Pomodoro Technique

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The Pomodoro technique is a time management method developed by Francesco Cirillo in the 1980s. With the Pomodoro method you work in blocks of 25 minutes between which you take small or big breaks. Do you often work independently and are you looking for a method to work in a more focused way? Then the Pomodoro technique is suited for you!

How does the Pomodoro method work?

The Pomodoro Technique consists of the following steps:

  1. Create a list of tasks for the day. In addition, draw up a list of things you want to do for relaxation. This can be a bit of walking, exercising or listening to music. Also make sure that a kitchen timer is standing by.
  2. In this productivity technique you work in blocks of 25 minutes, each block being called a pomodoro. Choose which task or tasks you want to perform within those 25 minutes. Set your kitchen timer and now you will work undisturbed on that task for 25 minutes. The task does not necessarily have to be finished within those 25 minutes. The goal is that you work concentrated for 25 minutes.
  3. Your alarm will go off after 25 minutes. Now you take a 5 minute break. After every 4th pomodoro you take a longer break of 25 minutes.
  4. After the break, you will go back to work for 25 minutes.

Where does the name Pomodoro technique come from?

The name comes from Italian and means tomato. When Francesco Cirillo invented the method, he used a kitchen timer in the shape of a tomato. He therefore called his time management method the Pomodoro technique.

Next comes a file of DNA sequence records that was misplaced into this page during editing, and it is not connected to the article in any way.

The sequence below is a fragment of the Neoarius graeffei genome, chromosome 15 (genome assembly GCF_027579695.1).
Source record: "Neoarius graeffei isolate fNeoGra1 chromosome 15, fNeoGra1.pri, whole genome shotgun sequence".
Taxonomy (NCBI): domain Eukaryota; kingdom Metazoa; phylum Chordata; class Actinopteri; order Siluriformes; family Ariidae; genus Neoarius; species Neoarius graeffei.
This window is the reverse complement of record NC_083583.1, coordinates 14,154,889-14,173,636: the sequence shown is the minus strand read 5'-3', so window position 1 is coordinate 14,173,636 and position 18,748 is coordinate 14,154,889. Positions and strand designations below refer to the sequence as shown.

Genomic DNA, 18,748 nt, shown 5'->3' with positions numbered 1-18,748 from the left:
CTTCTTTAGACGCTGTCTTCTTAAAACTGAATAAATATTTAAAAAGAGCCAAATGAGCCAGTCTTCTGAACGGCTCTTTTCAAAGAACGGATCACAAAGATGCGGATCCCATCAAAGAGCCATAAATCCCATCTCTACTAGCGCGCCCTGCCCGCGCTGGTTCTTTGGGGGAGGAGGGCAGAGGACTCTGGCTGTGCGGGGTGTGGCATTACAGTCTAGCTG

The Pomodoro effect. What are the advantages of the Pomodoro technique?

  1. Because you know before you start a pomodoro which task you are going to perform procrastination is prevented. You know what you are going to do and you force yourself to go to work when the counter starts running.
  2. 25 minutes is pretty short for us. You want to get everything out of those 25 minutes and this helps you to work in a concentrated way.
  3. If you work for a while, your brain becomes tired and your concentration decreases. By regularly taking short and longer breaks, your brain will get a rest. This makes you more productive throughout the day.
  4. If you see that you tick off tasks on your to do list, then you become more motivated to continue working. If at the end of the day all your tasks have been accomplished, you will get more satisfaction from your working day.
  5. By writing down your tasks in a structured way, you will get a better insight into how long certain tasks take. In this way you learn to plan your work better. Also, writing down your tasks provides overview and rest. This is also one of the pillars of the Getting Things Done (GTD) method.

Disadvantage Pomodoro time management

If you work at home on your own, you can finish your pomodori blocks undisturbedly. However, if you work in the office, it is often a lot more difficult. If you have been working for just 5 minutes, a colleague will come to you with a question. Your supervisor may also not take your kitchen timer seriously and interrupt you in the middle of your pomodoro.

If you want to be able to carry out the Pomodoro technique effectively in an office with colleagues, you will have to make agreements at the organizational level. For example, a solution is the headphone rule. This rule means that someone who has his headphones on cannot and does not want to be disturbed.

Would you like to read more about the Pomodoro method? Then read our review of Pomdoro Technique Illustrated from Staffan Nöteberg. Are you looking for information to improve your productivity? Then follow our productivity blog.

Book: Pomodoro Technique

Boekcover Pomodoro Technique Illustrated van Staffan Nöteberg

Would you like to read more about the Pomodoro Technique? Then this book review “Pomodoro Technique Illustrated” by Staffan Nöteberg is worth your time.

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